Durban’ Protea Engineering principals with the first mobile de-husker to roll off their production line. From left, Nicholas Nel, Andrew Kelly and Jan-Willem van der Horst
Design and timing are behind a move by South Coast macadamia farmer Robert Charlton-Shields and Durban’s Protea Engineering as they launch mobile de-husking innovation to improve efficiencies in orchards.
Never one to shy away from following through on a new idea to improve efficiencies, Robert Charlton-Shields built the first mobile de-husker in 2014, which has been used since – with ongoing tweaks – at Fairview Farm, owned by he and his wife Karen, on the Oribi Flats in southern KwaZulu-Natal.
However, in a move that puts innovation and development ahead of personal gain, he has handed over the machine’s design and the manufacture to specialist precision machining firm Protea Engineering, saying while he understood intellectual property was an important consideration in any new piece of equipment, it was more important the benefits of the unit be used for the greater good of the country’s burgeoning macadamia sector.
“I have realised the benefits of this unit on our farm over the past few years and I believe the design and timing is such that the industry needs these sorts of new ideas sooner rather than later. As a grower, I feel it is equally important to support innovation in an industry in which we are so vested to ensure it continues developing and growing,” he said.
Charlton-Shields decided to build the mobile de-husker to improve operational efficiencies because he had to send out a tractor and trailer daily to collect the bags from the orchards.
“That meant our pickers had to stop what they were doing to load the trailer, return to the de-husking facility and then unload the bags. The end result was we lost about an hour’s worth of picking time each day. We also had the problem of collecting and redistributing all of the husks as mulch into the orchards. So the opportunity costs came down to the double handling of both bags and husks and the increased rate in daily harvesting.”
The first mobile de-husker was built on the farm in 2014, with gradual improvements on the initial design each season. “Over the past few years we have optimised the initial design. For example, where it was PTO-driven before, it is now fully hydraulic.”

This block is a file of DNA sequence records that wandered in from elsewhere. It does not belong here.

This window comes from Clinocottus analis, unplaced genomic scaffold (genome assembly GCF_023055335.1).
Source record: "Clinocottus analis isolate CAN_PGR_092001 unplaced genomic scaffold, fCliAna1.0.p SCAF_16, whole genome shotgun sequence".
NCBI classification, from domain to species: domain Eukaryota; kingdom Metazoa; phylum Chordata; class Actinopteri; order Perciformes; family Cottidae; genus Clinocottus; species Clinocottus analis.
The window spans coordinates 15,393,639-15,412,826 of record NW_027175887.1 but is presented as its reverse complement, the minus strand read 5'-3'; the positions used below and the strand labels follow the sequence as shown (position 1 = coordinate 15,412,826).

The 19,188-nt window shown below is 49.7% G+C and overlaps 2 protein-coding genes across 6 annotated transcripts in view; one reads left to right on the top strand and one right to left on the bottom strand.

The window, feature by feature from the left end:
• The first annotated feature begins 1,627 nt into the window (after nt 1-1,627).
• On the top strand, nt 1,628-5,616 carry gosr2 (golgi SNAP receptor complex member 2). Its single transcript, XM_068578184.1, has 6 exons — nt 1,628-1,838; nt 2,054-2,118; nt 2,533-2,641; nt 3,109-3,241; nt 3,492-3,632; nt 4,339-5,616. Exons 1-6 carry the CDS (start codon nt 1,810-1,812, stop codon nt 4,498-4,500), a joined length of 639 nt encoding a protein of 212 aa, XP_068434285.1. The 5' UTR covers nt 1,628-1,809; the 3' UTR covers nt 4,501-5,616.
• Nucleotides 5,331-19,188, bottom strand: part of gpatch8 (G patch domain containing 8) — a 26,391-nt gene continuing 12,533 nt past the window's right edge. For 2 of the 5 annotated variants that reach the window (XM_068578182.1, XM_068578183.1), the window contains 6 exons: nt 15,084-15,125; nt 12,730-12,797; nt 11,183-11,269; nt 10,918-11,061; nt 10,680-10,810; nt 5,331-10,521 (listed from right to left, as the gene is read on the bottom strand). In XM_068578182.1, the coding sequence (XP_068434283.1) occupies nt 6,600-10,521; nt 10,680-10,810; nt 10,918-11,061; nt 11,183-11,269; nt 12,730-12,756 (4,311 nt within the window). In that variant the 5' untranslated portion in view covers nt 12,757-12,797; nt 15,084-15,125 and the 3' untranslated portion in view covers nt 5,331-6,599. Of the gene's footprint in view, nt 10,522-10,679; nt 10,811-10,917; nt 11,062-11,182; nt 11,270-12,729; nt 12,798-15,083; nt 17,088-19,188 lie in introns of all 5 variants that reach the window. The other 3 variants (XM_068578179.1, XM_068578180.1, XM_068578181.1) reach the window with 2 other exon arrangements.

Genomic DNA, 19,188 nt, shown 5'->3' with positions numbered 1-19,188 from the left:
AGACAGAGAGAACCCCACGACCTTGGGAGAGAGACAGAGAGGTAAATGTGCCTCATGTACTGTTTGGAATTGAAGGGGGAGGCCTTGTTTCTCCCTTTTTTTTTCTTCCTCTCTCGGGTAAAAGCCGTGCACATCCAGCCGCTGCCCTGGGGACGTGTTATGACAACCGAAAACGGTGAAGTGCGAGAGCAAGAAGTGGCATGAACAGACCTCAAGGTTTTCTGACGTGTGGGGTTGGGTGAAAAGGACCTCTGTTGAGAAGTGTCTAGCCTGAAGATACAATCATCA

The improvements led to increased operational efficiencies in the number of tons per hectare de-husked and reduced the turning circle of the machine, minimising the overall time spent de-husking.
The collaboration with Protea Engineering has also seen additional improvements, including the optimisation of the hydraulics system’s torque and flow rate, reducing the overall kilowatt requirements. Also, the engineers have redesigned the mechanical parts to reduce wear and tear and cut back on the time required for repairs. A further improvement is in the auger design to assist in removing nuts that are not fully de-husked, thus reducing the time needed for secondary de-husking.
Protea Engineering’s Shane Cass said the collaboration with Charlton-Shields was exciting and had opened up new avenues of business in an industry that was on a dynamic growth trajectory.
“Protea Engineering was founded in 1981 primarily to service KwaZulu-Natal’s textile industry. However, over the years we have had to evolve as the clothing and textile industry in the province collapsed after the flood of cheap clothing into the country from China. Since then we have prided ourselves on offering tailor-made and intelligent engineering solutions for different client needs. But in 2019 we shifted our strategic thinking to the manufacture of a specific range of bespoke high-quality products.”
The mobile de-husker, he said, was a perfect fit for their re-aligned thinking.
“We were manufacturing a cherry picker that was used very successfully by producers. We then explored whether the unit could be used in the avocado and macadamia industries. Specialists in the latter industry said we should rather look to fill a gap in the market for de-huskers, drying bins and fans.”
Cass said after careful consideration a decision was taken by the firm’s principals to develop a unique product range specifically for the macadamia industry.
“We met Robert on his farm and I guess you can say the rest is history!”
The first unit to be built by Protea Engineering has now rolled off the production line and is ready to show what it can do.
“The wonderful aspect of our collaboration with Robert is that we have been able to add our expertise to a unit that has already had its design and performance thoroughly tested. And the improvements we have made have been under the guidance of and with the technical research provided by Robert,” he said.
The new unit has an empty weight of 2.8 tons, a hopper with a carrying capacity of three tons, and a four-lane rear-mounted de-husker. The mobile unit is fully independent of the tractor PTO and is powered by a Lombardini LDW1003 engine. The chassis is mounted on flotation tyres to prevent compaction in the orchards. Further, the machine can be operated while moving, and is equipped with bag straps and a bottom discharge opening. The augers offer secondary de-husking and sift out any smaller nuts, sticks and debris picked up in the orchards.
All the manufacturing is carried out at the firm’s premises in Westmead outside Durban, which, said Cass, makes it convenient and cost-effective for farmers to have the unit serviced.
Charlton-Shields said the Protea Engineering unit would not only reduce the daily de-husking time but improve the tonnages de-husked in a day. “The reduced operation cost in the new machine versus the current one means it will improve bottom-line earnings by cutting processing costs,” he added.